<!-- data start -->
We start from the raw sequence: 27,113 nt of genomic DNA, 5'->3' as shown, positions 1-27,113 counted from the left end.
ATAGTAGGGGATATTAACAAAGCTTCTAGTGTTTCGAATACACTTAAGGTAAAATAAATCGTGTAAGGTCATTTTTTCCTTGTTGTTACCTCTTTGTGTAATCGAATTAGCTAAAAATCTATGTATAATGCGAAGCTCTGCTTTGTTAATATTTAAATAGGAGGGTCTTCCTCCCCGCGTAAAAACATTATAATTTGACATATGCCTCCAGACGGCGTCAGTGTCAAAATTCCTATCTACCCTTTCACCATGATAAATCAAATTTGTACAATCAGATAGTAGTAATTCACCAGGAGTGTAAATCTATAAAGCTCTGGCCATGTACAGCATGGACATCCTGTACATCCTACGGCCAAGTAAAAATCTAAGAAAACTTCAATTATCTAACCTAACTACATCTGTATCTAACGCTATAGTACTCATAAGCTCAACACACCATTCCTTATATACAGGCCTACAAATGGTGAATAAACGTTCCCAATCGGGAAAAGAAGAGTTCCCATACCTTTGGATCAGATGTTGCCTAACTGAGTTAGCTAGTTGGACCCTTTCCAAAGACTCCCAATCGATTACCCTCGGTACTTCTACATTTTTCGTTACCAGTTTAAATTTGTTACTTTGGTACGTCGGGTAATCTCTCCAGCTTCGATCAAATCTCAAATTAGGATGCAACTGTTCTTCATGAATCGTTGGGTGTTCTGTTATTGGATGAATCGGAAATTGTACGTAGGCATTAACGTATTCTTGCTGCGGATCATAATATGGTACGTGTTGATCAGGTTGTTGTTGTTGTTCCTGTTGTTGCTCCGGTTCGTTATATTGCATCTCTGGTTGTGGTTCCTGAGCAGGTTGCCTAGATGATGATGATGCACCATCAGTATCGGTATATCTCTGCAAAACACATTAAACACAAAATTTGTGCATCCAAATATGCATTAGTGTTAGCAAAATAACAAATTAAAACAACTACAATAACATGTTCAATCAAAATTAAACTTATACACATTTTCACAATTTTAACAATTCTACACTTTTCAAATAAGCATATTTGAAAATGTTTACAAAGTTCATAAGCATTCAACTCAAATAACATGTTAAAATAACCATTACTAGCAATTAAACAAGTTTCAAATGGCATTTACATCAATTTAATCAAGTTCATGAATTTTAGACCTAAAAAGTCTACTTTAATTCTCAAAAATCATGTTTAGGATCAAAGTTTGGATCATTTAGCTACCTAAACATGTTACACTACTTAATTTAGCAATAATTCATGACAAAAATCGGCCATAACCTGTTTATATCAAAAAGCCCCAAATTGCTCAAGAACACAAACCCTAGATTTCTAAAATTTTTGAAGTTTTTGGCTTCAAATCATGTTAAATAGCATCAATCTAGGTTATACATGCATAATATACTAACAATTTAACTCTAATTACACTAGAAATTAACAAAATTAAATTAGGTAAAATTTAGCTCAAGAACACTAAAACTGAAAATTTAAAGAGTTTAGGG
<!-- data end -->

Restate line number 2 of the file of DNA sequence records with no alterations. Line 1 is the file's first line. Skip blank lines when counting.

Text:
ATAGTAGGGGATATTAACAAAGCTTCTAGTGTTTCGAATACACTTAAGGTAAAATAAATCGTGTAAGGTCATTTTTTCCTTGTTGTTACCTCTTTGTGTAATCGAATTAGCTAAAAATCTATGTATAATGCGAAGCTCTGCTTTGTTAATATTTAAATAGGAGGGTCTTCCTCCCCGCGTAAAAACATTATAATTTGACATATGCCTCCAGACGGCGTCAGTGTCAAAATTCCTATCTACCCTTTCACCATGATAAATCAAATTTGTACAATCAGATAGTAGTAATTCACCAGGAGTGTAAATCTATAAAGCTCTGGCCATGTACAGCATGGACATCCTGTACATCCTACGGCCAAGTAAAAATCTAAGAAAACTTCAATTATCTAACCTAACTACATCTGTATCTAACGCTATAGTACTCATAAGCTCAACACACCATTCCTTATATACAGGCCTACAAATGGTGAATAAACGTTCCCAATCGGGAAAAGAAGAGTTCCCATACCTTTGGATCAGATGTTGCCTAACTGAGTTAGCTAGTTGGACCCTTTCCAAAGACTCCCAATCGATTACCCTCGGTACTTCTACATTTTTCGTTACCAGTTTAAATTTGTTACTTTGGTACGTCGGGTAATCTCTCCAGCTTCGATCAAATCTCAAATTAGGATGCAACTGTTCTTCATGAATCGTTGGGTGTTCTGTTATTGGATGAATCGGAAATTGTACGTAGGCATTAACGTATTCTTGCTGCGGATCATAATATGGTACGTGTTGATCAGGTTGTTGTTGTTGTTCCTGTTGTTGCTCCGGTTCGTTATATTGCATCTCTGGTTGTGGTTCCTGAGCAGGTTGCCTAGATGATGATGATGCACCATCAGTATCGGTATATCTCTGCAAAACACATTAAACACAAAATTTGTGCATCCAAATATGCATTAGTGTTAGCAAAATAACAAATTAAAACAACTACAATAACATGTTCAATCAAAATTAAACTTATACACATTTTCACAATTTTAACAATTCTACACTTTTCAAATAAGCATATTTGAAAATGTTTACAAAGTTCATAAGCATTCAACTCAAATAACATGTTAAAATAACCATTACTAGCAATTAAACAAGTTTCAAATGGCATTTACATCAATTTAATCAAGTTCATGAATTTTAGACCTAAAAAGTCTACTTTAATTCTCAAAAATCATGTTTAGGATCAAAGTTTGGATCATTTAGCTACCTAAACATGTTACACTACTTAATTTAGCAATAATTCATGACAAAAATCGGCCATAACCTGTTTATATCAAAAAGCCCCAAATTGCTCAAGAACACAAACCCTAGATTTCTAAAATTTTTGAAGTTTTTGGCTTCAAATCATGTTAAATAGCATCAATCTAGGTTATACATGCATAATATACTAACAATTTAACTCTAATTACACTAGAAATTAACAAAATTAAATTAGGTAAAATTTAGCTCAAGAACACTAAAACTGAAAATTTAAAGAGTTTAGGG